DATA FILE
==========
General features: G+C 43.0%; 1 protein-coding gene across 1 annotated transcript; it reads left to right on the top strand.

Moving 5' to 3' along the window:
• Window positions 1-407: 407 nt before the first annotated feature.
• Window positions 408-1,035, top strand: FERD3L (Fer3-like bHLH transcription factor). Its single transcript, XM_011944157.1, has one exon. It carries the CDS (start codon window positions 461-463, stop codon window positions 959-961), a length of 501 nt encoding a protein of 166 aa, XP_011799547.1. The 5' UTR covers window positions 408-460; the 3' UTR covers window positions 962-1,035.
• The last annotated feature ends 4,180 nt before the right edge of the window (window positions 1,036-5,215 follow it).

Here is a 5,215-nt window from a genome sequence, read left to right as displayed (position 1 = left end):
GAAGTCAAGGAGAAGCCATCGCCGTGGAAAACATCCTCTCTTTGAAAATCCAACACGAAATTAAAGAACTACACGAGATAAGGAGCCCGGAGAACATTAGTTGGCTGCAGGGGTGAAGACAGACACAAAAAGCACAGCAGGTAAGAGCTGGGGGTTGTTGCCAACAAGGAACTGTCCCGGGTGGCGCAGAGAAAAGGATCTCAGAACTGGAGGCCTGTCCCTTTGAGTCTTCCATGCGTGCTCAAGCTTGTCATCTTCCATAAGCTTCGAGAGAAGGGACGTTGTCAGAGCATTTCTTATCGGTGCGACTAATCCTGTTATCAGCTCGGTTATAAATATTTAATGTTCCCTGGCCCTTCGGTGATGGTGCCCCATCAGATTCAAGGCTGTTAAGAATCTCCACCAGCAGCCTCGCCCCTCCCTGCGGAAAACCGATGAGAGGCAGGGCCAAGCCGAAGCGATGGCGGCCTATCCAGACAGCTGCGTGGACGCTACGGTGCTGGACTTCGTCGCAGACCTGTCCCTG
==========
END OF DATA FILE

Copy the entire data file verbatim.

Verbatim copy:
General features: G+C 43.0%; 1 protein-coding gene across 1 annotated transcript; it reads left to right on the top strand.

Moving 5' to 3' along the window:
• Window positions 1-407: 407 nt before the first annotated feature.
• Window positions 408-1,035, top strand: FERD3L (Fer3-like bHLH transcription factor). Its single transcript, XM_011944157.1, has one exon. It carries the CDS (start codon window positions 461-463, stop codon window positions 959-961), a length of 501 nt encoding a protein of 166 aa, XP_011799547.1. The 5' UTR covers window positions 408-460; the 3' UTR covers window positions 962-1,035.
• The last annotated feature ends 4,180 nt before the right edge of the window (window positions 1,036-5,215 follow it).

Here is a 5,215-nt window from a genome sequence, read left to right as displayed (position 1 = left end):
GAAGTCAAGGAGAAGCCATCGCCGTGGAAAACATCCTCTCTTTGAAAATCCAACACGAAATTAAAGAACTACACGAGATAAGGAGCCCGGAGAACATTAGTTGGCTGCAGGGGTGAAGACAGACACAAAAAGCACAGCAGGTAAGAGCTGGGGGTTGTTGCCAACAAGGAACTGTCCCGGGTGGCGCAGAGAAAAGGATCTCAGAACTGGAGGCCTGTCCCTTTGAGTCTTCCATGCGTGCTCAAGCTTGTCATCTTCCATAAGCTTCGAGAGAAGGGACGTTGTCAGAGCATTTCTTATCGGTGCGACTAATCCTGTTATCAGCTCGGTTATAAATATTTAATGTTCCCTGGCCCTTCGGTGATGGTGCCCCATCAGATTCAAGGCTGTTAAGAATCTCCACCAGCAGCCTCGCCCCTCCCTGCGGAAAACCGATGAGAGGCAGGGCCAAGCCGAAGCGATGGCGGCCTATCCAGACAGCTGCGTGGACGCTACGGTGCTGGACTTCGTCGCAGACCTGTCCCTG